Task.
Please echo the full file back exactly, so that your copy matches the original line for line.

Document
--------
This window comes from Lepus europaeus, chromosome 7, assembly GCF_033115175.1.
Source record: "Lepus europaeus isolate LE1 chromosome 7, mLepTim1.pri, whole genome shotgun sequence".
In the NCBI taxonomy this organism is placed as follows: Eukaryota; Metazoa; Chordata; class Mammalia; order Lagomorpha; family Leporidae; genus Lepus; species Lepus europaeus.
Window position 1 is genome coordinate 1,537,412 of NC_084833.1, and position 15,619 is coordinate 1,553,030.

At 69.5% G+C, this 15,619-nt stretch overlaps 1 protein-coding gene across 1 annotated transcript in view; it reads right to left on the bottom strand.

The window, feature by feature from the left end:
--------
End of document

This window comes from Lepus europaeus, chromosome 7, assembly GCF_033115175.1.
Source record: "Lepus europaeus isolate LE1 chromosome 7, mLepTim1.pri, whole genome shotgun sequence".
In the NCBI taxonomy this organism is placed as follows: Eukaryota; Metazoa; Chordata; class Mammalia; order Lagomorpha; family Leporidae; genus Lepus; species Lepus europaeus.
Window position 1 is genome coordinate 1,537,412 of NC_084833.1, and position 15,619 is coordinate 1,553,030.

At 69.5% G+C, this 15,619-nt stretch overlaps 1 protein-coding gene across 1 annotated transcript in view; it reads right to left on the bottom strand.

The window, feature by feature from the left end: